Porcine Respiratory Disease Complex in Pigs

Among the numerous illnesses that veterinarians tend to encounter in pigs, multifactorial illnesses are the hardest to diagnose. And such is the case with porcine respiratory disease complex.
Porcine Respiratory Disease Complex in Pigs

Last update: 28 March, 2020

General information regarding porcine respiratory disease complex

Since the 2oth century, many infectious illnesses are no longer produced by one single microorganism. Rather, they are multifactorial complexes. Among the pig species, one of the most significant polymicrobial illnesses is porcine respiratory disease complex–or PRDC–which includes the following:

A series of factors exist that favor this type of illnesses, such as:

  • The synergy of different agents
  • Blocking of the immune system
  • Alterations in the respiratory mucous membrane
  • Metabolic, physiological, and physical alterations
  • The release of inflammatory components that increase the seriousness of the illness

What is the porcine respiratory disease complex?

This illness one of the most complex clinical situations that has the greatest negative impact on the production of pork livestock.

Baby pigs on a farm.

You may also want to read: Bird Flu: The Impact on Poultry Farming

This complex is a very frequent pathology in situations of intensive pork farms. However, it also occurs to a lesser degree in extensive farms. It produces a substantial economic loss, given the delay it causes in the fattening of these animals and the frequent need for euthanization.

Primary pathogens

Within PRDC, certain primary pathogens exist, which are capable of altering defense mechanisms and establishing themselves in the swine host. If they’re the only pathogens involved in the illness, then it usually goes away in a short time.

The problem is in the complications that develop in the presence of secondary or opportunistic pathogens. This generates a much more significant economic loss.

Opportunistic pathogens

The rest of the pathogens are considered “opportunistic” because they take advantage of the harshness of the primary pathogen to also trigger an illness. Depending on the interactions and the complexity of the process, some microorganisms behave as “primary” agents or as “opportunistic” agents. But others are unequivocally linked to one of the two categories.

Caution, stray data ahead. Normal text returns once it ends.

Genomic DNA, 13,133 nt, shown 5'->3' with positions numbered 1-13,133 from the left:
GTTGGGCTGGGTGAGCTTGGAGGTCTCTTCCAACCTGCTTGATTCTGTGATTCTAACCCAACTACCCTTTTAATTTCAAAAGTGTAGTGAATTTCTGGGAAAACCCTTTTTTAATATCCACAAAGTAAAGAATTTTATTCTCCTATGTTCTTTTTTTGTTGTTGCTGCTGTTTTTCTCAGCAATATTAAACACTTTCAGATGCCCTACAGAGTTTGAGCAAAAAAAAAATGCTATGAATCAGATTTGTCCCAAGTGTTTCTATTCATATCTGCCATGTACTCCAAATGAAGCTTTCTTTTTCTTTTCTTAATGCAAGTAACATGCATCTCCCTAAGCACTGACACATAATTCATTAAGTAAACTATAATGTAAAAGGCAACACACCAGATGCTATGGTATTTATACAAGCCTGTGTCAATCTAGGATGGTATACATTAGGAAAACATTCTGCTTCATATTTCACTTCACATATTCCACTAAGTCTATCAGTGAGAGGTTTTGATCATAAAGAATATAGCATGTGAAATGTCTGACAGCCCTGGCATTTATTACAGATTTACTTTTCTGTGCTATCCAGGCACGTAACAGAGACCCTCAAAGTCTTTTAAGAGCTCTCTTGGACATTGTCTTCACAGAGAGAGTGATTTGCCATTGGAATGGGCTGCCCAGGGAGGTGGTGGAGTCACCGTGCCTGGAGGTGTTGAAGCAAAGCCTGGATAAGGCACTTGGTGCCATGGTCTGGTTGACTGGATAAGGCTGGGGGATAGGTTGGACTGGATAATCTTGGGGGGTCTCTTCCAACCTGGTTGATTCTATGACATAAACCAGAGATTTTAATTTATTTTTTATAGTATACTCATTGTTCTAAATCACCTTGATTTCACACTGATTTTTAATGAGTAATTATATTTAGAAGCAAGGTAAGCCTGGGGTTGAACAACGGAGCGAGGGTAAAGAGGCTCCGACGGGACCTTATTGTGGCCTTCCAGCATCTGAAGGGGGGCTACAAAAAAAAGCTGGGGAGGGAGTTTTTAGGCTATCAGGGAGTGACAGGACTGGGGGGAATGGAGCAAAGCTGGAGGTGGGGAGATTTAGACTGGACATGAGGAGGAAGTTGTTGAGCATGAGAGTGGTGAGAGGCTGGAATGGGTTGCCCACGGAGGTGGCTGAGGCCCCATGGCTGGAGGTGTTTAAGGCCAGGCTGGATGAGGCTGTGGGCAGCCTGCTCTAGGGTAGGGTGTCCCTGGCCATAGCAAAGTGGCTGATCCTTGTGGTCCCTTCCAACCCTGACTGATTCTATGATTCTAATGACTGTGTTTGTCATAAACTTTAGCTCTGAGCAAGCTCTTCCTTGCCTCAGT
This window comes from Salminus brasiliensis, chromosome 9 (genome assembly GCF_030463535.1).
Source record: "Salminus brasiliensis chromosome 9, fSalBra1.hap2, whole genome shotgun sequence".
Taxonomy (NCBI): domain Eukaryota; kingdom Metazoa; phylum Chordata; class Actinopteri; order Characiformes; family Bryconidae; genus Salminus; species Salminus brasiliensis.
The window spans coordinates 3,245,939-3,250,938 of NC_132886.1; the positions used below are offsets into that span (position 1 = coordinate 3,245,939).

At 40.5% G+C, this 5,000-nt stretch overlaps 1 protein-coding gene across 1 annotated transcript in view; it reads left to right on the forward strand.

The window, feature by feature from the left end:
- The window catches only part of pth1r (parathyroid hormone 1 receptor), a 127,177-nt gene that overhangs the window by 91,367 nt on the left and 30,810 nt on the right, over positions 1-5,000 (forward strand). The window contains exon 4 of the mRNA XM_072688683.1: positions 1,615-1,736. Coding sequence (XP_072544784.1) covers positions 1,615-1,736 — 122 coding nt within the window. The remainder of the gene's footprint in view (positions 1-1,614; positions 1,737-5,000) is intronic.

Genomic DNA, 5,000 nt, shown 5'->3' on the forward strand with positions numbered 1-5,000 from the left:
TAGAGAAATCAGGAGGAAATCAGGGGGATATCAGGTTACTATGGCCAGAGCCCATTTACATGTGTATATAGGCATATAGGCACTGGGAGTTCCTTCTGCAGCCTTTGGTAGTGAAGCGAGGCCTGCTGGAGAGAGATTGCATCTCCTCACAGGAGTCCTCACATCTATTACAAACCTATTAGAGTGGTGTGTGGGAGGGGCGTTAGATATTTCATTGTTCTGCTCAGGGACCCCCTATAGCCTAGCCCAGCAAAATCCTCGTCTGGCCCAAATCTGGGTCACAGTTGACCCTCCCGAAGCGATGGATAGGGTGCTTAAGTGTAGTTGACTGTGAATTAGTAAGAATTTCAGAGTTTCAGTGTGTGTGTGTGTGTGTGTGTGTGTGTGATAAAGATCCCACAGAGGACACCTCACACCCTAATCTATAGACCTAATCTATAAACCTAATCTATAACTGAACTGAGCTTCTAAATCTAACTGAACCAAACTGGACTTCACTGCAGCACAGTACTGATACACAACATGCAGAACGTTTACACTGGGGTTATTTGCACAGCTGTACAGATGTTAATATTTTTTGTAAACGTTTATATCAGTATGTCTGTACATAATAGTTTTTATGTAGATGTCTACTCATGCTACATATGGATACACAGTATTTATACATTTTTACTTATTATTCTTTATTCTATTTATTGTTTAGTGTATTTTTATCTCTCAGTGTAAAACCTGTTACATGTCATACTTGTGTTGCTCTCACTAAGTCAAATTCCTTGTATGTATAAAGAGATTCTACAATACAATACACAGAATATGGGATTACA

Pigs eating grass.

The evolution of porcine respiratory disease complex

During the last 30 years, substantial changes have occurred in the pork industry. The production of pork has gone from extensive farming to the proliferation of intensive operations where animals live in overcrowded conditions. And this overcrowding is favorable to respiratory illnesses.

Factors that favor the appearance of the illness

First of all, overpopulation along with insufficient ventilation turns into a powerful ally of stress. On top of this, in second place, are the elevated levels of dust and ammonia. These produce a negative impact on the respiratory apparatus of pigs.

And, in third place, are other negative factors like the constant flow of animals, with the constant coming and going of individuals. This aggravates the spread of illnesses. What’s more, the majority of respiratory pathogens can be found everywhere. Therefore, it’s almost impossible to find a pig farm that’s completely free of them.

Critical moments for the porcine respiratory disease complex

Even when sanitary conditions are taken to the greatest extreme, there are critical moments for the appearance of the complex. For example, when maternal immunity decreases, after weaning, piglets are more prone to catching illnesses. At the same time, these illnesses can enter a farm through vectors (or carriers), new animals, wild animals, etc. It can even spread through a farm’s own operators.

Pigs in overcrowded cages.


In conclusion, the multifactorial etiology of PRDC can vary not just from country to country, but also from one production system to the next. In fact, it can even vary within the same pig farm over time. Therefore, studies on the subject are highly complex but extremely necessary.

It might interest you...
5 Things You Should Know About Canine Coronavirus
My AnimalsRead it in My Animals
5 Things You Should Know About Canine Coronavirus

2019-nCoV is dominating headlines around the world. Today we'll talk about canine coronavirus and how it relates to the current pandemic.